Monday, May 31, 2010

Vision For The Future

I guess at some stage we all stop being a 'Train Player' and become railway modellers. For me it was at about the time the railway group created their first modular setup back in 1996 and i had dreams of creating a home layout for myself. I had always wanted what inspired me when reading model railroader etc. Large pine trees, Timber trestles, Canyons etc. I had taken some advise from a few friends and to model a certain prototype and possibly research and model an area that had not really been modelled. The jointly owned trackage of the Union Pacific and Northern Pacific's Camas prairie line in Northern Idaho fitted the bill. The secondary trackage of the camas prairie line followed the snake river from Lewiston Idaho, Branched from this a short distance east and climbed the Lapwai Canyon over many timber trestles up onto the rich grain fields across to Grangville. It all sounded great......But the railway never eventuated. I did however use my collected locos and rolling stock on the Railway groups Layout and still do today. Pictured above is a section of the old layout modules before they were exhibited.

The change to NSW modelling happened in a strange way. I was involved in the Glenreagh Mountain Railway where i was training to be a fireman for their tourist railway on Loco 1919. The organisation was offered through the Office of Rail heritage, An organisation put in place to manage the NSW heritage railway collection, two locomotives a several end platform carriages. Loco's 2606 and 3085 were the locos originally offered. I took a keen interest in the possibility of restoring the 26 class and as such researched the loco a little.

While at a good friends home railway i discovered that he had a Brass model of a 26. I had to have one! I begged and pleaded for him to sell it to me but he would not budge. He did however find me Bergs Brass 26 in the for sale section of AMRM. A quick phone call and it was mine. A mint condition factory painted 26 class. That was the beginning of my NSW railway modelling interest.

I started to collect a few small items......Well, two 60 class garrets, Eureka ones both with sound. Though i justified the purchase to the BOSS as one was for Daughter Abbi! At this stage we had the house sorted and the home layout was looking promising. What did i want to do?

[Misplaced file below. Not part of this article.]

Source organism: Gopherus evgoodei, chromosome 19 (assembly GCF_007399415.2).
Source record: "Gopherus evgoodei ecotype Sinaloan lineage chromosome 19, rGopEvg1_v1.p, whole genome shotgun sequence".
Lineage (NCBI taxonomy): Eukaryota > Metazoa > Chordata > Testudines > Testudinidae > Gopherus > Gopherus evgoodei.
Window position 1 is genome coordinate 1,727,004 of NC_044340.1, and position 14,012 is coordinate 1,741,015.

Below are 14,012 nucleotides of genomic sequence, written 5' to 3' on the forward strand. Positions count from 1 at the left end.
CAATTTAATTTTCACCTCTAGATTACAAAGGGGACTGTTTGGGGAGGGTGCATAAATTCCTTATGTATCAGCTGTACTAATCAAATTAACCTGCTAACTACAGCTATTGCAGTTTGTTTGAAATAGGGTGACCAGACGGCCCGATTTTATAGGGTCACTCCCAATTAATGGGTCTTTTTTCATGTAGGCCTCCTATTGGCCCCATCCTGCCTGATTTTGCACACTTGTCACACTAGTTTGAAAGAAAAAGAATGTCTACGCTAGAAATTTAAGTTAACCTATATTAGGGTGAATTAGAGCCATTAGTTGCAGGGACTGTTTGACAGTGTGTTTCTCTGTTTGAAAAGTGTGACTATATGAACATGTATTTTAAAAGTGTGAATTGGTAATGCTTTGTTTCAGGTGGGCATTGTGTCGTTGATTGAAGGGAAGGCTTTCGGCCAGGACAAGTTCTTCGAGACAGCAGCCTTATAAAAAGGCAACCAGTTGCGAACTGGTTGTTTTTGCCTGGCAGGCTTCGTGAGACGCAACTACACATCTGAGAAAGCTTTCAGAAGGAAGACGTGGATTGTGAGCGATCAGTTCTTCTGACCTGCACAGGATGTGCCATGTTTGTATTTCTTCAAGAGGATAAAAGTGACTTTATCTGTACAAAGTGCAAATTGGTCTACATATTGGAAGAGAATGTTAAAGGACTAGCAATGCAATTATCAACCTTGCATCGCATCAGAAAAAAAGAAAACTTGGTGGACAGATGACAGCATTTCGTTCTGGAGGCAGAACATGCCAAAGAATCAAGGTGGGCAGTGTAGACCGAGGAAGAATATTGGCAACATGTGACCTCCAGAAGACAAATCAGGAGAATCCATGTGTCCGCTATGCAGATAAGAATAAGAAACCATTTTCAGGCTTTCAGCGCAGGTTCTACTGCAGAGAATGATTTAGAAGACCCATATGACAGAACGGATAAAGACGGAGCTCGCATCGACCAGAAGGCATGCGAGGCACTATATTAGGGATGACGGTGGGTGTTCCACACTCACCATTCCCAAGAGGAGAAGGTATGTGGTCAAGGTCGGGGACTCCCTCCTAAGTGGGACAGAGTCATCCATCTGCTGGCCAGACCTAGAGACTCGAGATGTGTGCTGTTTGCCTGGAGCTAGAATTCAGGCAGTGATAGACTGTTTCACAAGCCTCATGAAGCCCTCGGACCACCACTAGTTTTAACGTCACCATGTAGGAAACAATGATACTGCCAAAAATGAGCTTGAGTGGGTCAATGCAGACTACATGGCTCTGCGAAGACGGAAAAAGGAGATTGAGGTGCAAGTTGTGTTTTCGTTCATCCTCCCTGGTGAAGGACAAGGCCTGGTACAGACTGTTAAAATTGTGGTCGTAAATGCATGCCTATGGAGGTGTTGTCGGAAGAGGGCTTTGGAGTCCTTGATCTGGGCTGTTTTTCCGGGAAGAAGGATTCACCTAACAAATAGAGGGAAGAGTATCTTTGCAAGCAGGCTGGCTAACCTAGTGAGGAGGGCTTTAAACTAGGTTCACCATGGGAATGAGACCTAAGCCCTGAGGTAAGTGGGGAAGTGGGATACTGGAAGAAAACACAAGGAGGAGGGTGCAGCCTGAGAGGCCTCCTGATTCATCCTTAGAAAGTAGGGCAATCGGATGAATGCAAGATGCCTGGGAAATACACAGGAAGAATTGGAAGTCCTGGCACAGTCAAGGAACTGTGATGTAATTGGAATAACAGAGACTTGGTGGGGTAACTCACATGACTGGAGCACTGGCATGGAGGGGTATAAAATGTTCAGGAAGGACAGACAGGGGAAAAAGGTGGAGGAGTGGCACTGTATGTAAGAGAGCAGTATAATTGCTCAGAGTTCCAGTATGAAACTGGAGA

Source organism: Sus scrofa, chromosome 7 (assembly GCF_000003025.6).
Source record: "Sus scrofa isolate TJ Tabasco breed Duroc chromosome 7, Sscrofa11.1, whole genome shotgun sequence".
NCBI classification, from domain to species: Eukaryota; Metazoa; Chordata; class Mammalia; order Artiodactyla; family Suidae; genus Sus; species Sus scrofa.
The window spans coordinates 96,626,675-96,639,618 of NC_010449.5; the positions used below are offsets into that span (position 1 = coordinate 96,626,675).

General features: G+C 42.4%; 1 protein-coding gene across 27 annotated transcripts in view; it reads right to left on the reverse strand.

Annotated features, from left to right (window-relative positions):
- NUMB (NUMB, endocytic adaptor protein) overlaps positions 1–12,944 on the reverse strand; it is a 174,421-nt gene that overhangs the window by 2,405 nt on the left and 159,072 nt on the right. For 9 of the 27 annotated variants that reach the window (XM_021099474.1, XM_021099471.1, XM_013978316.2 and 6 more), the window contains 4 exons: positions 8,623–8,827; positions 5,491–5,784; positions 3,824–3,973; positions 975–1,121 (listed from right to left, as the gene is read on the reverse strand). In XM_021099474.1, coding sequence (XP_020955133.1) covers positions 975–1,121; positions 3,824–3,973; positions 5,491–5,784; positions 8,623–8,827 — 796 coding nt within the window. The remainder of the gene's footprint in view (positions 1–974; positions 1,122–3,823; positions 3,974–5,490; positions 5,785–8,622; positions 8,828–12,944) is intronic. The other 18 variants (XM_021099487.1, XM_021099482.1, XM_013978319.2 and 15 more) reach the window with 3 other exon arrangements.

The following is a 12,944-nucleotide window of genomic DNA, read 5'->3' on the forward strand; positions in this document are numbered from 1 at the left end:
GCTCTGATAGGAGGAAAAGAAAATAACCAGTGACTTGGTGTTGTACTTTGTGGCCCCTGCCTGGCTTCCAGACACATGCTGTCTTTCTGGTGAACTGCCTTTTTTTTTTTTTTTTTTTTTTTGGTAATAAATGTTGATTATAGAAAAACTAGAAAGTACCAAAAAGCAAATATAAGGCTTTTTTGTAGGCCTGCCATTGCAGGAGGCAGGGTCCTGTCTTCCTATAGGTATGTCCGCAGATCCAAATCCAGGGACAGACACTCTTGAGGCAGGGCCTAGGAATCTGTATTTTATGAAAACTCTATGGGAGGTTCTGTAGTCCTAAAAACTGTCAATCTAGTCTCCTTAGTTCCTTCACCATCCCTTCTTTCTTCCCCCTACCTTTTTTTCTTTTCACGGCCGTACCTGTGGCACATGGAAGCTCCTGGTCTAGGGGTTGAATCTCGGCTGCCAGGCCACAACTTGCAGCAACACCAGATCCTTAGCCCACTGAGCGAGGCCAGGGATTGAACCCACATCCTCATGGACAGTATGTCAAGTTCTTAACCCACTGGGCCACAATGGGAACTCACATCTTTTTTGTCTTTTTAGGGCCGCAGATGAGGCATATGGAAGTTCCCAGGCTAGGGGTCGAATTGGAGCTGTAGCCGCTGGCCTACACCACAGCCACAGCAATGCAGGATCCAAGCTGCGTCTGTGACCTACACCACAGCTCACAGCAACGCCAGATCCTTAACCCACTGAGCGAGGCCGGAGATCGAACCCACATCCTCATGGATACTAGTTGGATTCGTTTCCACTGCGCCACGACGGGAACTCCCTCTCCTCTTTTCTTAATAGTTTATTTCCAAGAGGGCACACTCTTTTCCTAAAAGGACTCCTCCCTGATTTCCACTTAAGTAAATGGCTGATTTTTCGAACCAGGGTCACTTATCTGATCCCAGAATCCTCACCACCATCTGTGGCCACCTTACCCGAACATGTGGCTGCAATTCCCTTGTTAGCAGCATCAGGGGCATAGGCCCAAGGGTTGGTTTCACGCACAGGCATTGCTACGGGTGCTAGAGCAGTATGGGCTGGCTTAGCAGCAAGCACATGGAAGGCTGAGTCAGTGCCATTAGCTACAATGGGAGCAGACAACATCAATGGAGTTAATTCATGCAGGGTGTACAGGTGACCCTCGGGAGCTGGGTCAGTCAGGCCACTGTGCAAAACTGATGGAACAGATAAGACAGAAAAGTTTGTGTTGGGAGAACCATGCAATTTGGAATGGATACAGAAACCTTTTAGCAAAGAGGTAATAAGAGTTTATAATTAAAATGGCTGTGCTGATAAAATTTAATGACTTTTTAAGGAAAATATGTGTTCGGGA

I had found the American modelling quite easy and had done quite a bit on the modules for the group layout. I wanted more of a challenge and new that NSW modelling would be that as most items needed to be scratch built or be it advanced kits (loco's etc). I had also become fairly fussy with my US trains and wanted to maintain a similar level of detail in both the layout, loco's and rolling stock to be used. I also wanted to follow along the same lines as the US interest and model a specific location and possibly time period. As i had already had the Garrets i would need to model a location that they where used.

While having a discussion about trains with a club member, he was telling me about when he used to load the S wagons onto the steam trains at Denman when he was younger. Denman is a short distance from Muswellbrook along the Muswellbrook to Merriwa branch. With the thought for a railway in mind i begun to research a little on this particular stretch of line.

Muswellbrook, the junction for the branch, had a large yard with loco facility at the eastern end. Beyond the turntable and engine house was a large 'Y' where they turned the garrets after their trip from Newcastle. The Garrets were rarely used past Muswellbrook as the Ardglen tunnel was too tight and the heat and fumed from the garrets would harm the drivers. Almost opposite the Loco shed was the Muswellbrook No 1 Colliery. Coal being the major commodity of the area.

Muswellbrook No 2 Colliery was further east along the main and was severd by a short branch from St Hellier's. Pictured below loco 5362 returns to Muswellbrook with a train of S,K and LCH/CCH hoppers from the no.2 colliery.